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Join the Club: How Peer Pressure Can Transform the World Hardcover – March 28, 2011


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Product Details

  • Hardcover: 402 pages
  • Publisher: W. W. Norton & Company; 1 edition (March 28, 2011)
  • Language: English
  • ISBN-10: 0393068587
  • ISBN-13: 978-0393068580
  • Product Dimensions: 1.4 x 6.7 x 9.8 inches
  • Shipping Weight: 1.6 pounds (View shipping rates and policies)
  • Average Customer Review: 4.2 out of 5 stars  See all reviews (18 customer reviews)
  • Amazon Best Sellers Rank: #546,270 in Books (See Top 100 in Books)

Editorial Reviews

From Publishers Weekly

The ability of peer groups to affect behavioral change takes on positive connotations when applied to social activism in this ambitious, evocatively written treatment of what the author calls "the social cure." Pulitzer Prize–winning journalist Rosenberg (The Haunted Land), recipient of a MacArthur "genius" grant, explores join-the-club strategies for progressive causes: South Africa's AIDS-awareness group, loveLife; Serbia's student-led anti-Milosevic democracy movement, Otpor; India's rural health-worker program in Jamkhed; a Christian faith-building community in suburban Chicago; and a teen-driven antismoking campaign in Florida. Overcoming the limited efficacy of the usual models—for instance, information-dispersing approaches to behavioral modification—these cases all successfully employ peer groups and in-group lifestyle campaigns in service of their respective social and political goals. Results range from decreases in teen smoking to the overthrow of oppressive governments. Citing a Brixton-based drop-in center aimed at young British Muslims, she explores the degree to which the fight against terrorism might itself be amenable to a peer group approach. Rosenberg's immersion in the issues and considered reflections on the power of peer groups to shape personal and social action brings an urgency to a strategy as old as any in civilization's arsenal. (Mar.)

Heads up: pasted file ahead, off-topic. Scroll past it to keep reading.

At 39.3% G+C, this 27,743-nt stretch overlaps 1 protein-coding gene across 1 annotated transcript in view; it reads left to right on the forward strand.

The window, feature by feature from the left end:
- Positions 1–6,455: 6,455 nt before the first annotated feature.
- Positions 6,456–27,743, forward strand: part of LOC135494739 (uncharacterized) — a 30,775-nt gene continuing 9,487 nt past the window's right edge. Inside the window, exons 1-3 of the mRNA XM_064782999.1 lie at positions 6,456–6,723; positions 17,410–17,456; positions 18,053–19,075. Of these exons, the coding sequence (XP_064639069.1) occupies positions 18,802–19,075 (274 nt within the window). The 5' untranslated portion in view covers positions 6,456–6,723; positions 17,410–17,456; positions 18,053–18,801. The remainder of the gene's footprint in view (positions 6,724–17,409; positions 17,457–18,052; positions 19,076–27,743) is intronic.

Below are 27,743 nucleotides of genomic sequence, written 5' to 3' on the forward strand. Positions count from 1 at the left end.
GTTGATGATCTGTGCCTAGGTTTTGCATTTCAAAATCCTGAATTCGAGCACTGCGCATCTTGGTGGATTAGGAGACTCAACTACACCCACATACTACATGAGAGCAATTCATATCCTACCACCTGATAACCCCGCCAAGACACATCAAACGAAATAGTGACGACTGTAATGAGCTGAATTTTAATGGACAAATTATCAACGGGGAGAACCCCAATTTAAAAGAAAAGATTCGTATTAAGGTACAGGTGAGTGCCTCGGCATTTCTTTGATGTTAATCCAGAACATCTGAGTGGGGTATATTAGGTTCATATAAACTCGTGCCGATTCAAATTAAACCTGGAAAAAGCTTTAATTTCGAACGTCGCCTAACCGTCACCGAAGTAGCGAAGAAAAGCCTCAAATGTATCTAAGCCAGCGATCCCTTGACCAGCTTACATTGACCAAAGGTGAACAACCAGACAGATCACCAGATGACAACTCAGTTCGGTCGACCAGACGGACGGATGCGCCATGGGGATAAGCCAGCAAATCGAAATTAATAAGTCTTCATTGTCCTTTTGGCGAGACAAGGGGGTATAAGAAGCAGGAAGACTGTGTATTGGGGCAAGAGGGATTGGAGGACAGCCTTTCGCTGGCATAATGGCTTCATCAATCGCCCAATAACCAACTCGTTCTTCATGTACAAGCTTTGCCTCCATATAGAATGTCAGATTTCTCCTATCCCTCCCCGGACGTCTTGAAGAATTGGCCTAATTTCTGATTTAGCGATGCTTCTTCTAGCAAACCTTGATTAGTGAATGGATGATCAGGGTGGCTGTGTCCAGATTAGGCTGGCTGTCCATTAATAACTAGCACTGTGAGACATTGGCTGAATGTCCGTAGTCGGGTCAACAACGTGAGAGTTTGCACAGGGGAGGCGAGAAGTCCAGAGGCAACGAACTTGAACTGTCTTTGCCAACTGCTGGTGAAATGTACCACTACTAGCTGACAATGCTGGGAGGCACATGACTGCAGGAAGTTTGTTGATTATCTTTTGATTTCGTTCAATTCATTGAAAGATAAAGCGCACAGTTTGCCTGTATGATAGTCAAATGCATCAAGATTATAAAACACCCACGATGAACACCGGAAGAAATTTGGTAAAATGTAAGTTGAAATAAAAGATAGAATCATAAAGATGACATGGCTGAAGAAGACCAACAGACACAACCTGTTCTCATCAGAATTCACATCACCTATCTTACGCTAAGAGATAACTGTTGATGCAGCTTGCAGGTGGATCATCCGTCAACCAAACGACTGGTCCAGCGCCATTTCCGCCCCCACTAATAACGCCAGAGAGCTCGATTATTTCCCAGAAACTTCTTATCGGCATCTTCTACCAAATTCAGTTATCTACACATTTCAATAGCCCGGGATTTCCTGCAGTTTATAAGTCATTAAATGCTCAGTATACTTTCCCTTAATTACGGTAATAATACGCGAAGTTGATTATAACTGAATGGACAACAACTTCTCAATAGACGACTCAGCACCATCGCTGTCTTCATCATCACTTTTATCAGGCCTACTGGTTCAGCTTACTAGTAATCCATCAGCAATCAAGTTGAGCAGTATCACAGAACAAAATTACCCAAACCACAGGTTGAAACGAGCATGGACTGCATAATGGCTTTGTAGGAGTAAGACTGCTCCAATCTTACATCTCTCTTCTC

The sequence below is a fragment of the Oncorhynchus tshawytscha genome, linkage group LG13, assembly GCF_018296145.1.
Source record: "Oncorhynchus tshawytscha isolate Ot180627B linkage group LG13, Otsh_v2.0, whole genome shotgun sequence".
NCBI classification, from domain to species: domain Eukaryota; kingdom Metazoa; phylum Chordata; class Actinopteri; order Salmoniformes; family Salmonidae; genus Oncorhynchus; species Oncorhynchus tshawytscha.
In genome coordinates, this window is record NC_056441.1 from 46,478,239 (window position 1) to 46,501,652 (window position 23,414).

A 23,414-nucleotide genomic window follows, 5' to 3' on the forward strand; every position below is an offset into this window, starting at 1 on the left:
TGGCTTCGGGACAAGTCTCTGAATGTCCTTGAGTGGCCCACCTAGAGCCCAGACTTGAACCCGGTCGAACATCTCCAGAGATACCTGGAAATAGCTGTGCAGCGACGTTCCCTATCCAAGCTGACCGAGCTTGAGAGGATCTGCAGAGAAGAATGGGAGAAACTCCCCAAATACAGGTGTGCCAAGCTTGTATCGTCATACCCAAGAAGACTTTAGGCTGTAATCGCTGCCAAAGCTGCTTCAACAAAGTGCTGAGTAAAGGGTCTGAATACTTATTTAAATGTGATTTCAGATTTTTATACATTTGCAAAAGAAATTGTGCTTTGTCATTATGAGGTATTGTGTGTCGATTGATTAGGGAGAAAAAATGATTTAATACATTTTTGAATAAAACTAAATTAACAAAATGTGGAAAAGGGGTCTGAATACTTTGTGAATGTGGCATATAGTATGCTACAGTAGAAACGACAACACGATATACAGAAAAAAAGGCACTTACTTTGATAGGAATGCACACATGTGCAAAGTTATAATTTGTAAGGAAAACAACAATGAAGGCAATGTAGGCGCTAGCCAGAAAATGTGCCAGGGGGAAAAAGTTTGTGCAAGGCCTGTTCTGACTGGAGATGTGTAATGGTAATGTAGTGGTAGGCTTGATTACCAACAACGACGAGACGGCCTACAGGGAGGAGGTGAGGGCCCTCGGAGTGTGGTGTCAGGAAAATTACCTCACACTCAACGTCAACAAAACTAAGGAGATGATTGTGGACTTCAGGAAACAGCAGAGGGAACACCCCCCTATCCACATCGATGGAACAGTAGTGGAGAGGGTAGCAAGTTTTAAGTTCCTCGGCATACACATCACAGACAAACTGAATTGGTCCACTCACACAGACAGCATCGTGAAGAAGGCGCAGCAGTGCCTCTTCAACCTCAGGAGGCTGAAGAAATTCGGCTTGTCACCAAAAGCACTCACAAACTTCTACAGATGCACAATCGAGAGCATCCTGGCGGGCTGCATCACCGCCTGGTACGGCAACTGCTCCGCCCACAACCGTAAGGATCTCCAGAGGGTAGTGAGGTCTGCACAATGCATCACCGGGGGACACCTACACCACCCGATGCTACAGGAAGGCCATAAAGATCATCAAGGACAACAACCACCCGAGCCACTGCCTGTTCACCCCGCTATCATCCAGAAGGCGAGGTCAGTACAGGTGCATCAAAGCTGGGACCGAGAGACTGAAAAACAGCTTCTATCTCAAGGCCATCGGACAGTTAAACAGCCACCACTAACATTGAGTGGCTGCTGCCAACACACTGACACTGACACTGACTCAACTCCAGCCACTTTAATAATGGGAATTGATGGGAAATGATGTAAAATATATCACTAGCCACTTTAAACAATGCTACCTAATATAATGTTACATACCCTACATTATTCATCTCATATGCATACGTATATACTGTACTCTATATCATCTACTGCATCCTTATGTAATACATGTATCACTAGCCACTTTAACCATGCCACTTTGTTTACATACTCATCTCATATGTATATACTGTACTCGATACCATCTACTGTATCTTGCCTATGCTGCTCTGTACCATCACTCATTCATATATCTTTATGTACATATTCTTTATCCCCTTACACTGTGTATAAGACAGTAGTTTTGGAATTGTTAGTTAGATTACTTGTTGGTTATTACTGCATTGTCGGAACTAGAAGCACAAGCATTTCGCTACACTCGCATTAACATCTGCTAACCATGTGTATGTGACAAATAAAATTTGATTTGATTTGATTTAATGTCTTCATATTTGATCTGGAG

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From Booklist

The concept of peer pressure connotes the ability of a group to impose its will upon an individual, to coerce a state of being that might not otherwise exist. It�s what encourages teens to take up smoking and entices inner-city youths to join gangs. And yet, harnessed in an entirely different manner, peer pressure can turn the disaffected into the accomplished, the outliers into the overachievers. Pulitzer Prize-winner Rosenberg inventively examines how creative thinking and critical analysis of group dynamics turned some of India�s lowest caste women into successful entrepreneurs and village leaders, how a group of ragtag Serbian students used street theater to topple a repressive dictator, and why a suburban Chicago megachurch finds its doctrine best disseminated one dinner table at a time. This �social cure,� Rosenberg posits, has the power to channel herd mentality into forces that can bring about positive changes for at-risk individuals, whether they are battling AIDS in South Africa or drug abuse in South Carolina. --Carol Haggas

More About the Author

Tina Rosenberg, the winner of a MacArthur grant, is a contributing writer for the New York Times Magazine and the author of three books, one of which (The Haunted Land), won the Pulitzer Prize and the National Book Award. She lives in New York City.

Customer Reviews

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It doesn't hurt that Ms. Rosenberg writes well, the book is totally engaging.